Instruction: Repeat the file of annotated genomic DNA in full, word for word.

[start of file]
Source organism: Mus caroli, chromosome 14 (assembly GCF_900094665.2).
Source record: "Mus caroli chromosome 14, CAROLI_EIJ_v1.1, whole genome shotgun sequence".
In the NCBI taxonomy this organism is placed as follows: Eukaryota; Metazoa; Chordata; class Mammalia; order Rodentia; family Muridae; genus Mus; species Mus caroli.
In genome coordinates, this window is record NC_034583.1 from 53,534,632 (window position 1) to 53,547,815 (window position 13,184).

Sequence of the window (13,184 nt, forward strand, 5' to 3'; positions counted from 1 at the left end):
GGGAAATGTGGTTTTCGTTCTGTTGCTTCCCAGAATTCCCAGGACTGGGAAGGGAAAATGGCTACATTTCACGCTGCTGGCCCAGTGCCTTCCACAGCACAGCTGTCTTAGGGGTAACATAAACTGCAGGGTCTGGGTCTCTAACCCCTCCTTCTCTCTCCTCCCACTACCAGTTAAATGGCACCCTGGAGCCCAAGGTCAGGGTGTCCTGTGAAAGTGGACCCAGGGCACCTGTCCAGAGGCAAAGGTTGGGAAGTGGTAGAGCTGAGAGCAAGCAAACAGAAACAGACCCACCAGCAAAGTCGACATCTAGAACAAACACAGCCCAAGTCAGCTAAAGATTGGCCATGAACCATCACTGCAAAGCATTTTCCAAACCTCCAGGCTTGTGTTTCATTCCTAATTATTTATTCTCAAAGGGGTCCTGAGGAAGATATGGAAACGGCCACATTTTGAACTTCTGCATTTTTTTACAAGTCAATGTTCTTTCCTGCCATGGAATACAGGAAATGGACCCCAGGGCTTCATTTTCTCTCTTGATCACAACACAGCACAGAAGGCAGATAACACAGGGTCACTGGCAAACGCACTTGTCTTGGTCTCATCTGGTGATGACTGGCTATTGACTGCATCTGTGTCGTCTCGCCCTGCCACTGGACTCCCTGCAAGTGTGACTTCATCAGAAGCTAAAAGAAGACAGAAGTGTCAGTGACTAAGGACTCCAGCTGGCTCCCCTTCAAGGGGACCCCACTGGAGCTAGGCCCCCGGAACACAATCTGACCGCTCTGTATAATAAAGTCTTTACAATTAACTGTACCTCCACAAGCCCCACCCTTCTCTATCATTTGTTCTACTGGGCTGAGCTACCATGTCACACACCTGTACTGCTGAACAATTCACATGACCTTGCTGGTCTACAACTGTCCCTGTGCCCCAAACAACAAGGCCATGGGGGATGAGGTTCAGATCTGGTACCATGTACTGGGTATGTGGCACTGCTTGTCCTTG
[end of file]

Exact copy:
Source organism: Mus caroli, chromosome 14 (assembly GCF_900094665.2).
Source record: "Mus caroli chromosome 14, CAROLI_EIJ_v1.1, whole genome shotgun sequence".
In the NCBI taxonomy this organism is placed as follows: Eukaryota; Metazoa; Chordata; class Mammalia; order Rodentia; family Muridae; genus Mus; species Mus caroli.
In genome coordinates, this window is record NC_034583.1 from 53,534,632 (window position 1) to 53,547,815 (window position 13,184).

Sequence of the window (13,184 nt, forward strand, 5' to 3'; positions counted from 1 at the left end):
GGGAAATGTGGTTTTCGTTCTGTTGCTTCCCAGAATTCCCAGGACTGGGAAGGGAAAATGGCTACATTTCACGCTGCTGGCCCAGTGCCTTCCACAGCACAGCTGTCTTAGGGGTAACATAAACTGCAGGGTCTGGGTCTCTAACCCCTCCTTCTCTCTCCTCCCACTACCAGTTAAATGGCACCCTGGAGCCCAAGGTCAGGGTGTCCTGTGAAAGTGGACCCAGGGCACCTGTCCAGAGGCAAAGGTTGGGAAGTGGTAGAGCTGAGAGCAAGCAAACAGAAACAGACCCACCAGCAAAGTCGACATCTAGAACAAACACAGCCCAAGTCAGCTAAAGATTGGCCATGAACCATCACTGCAAAGCATTTTCCAAACCTCCAGGCTTGTGTTTCATTCCTAATTATTTATTCTCAAAGGGGTCCTGAGGAAGATATGGAAACGGCCACATTTTGAACTTCTGCATTTTTTTACAAGTCAATGTTCTTTCCTGCCATGGAATACAGGAAATGGACCCCAGGGCTTCATTTTCTCTCTTGATCACAACACAGCACAGAAGGCAGATAACACAGGGTCACTGGCAAACGCACTTGTCTTGGTCTCATCTGGTGATGACTGGCTATTGACTGCATCTGTGTCGTCTCGCCCTGCCACTGGACTCCCTGCAAGTGTGACTTCATCAGAAGCTAAAAGAAGACAGAAGTGTCAGTGACTAAGGACTCCAGCTGGCTCCCCTTCAAGGGGACCCCACTGGAGCTAGGCCCCCGGAACACAATCTGACCGCTCTGTATAATAAAGTCTTTACAATTAACTGTACCTCCACAAGCCCCACCCTTCTCTATCATTTGTTCTACTGGGCTGAGCTACCATGTCACACACCTGTACTGCTGAACAATTCACATGACCTTGCTGGTCTACAACTGTCCCTGTGCCCCAAACAACAAGGCCATGGGGGATGAGGTTCAGATCTGGTACCATGTACTGGGTATGTGGCACTGCTTGTCCTTG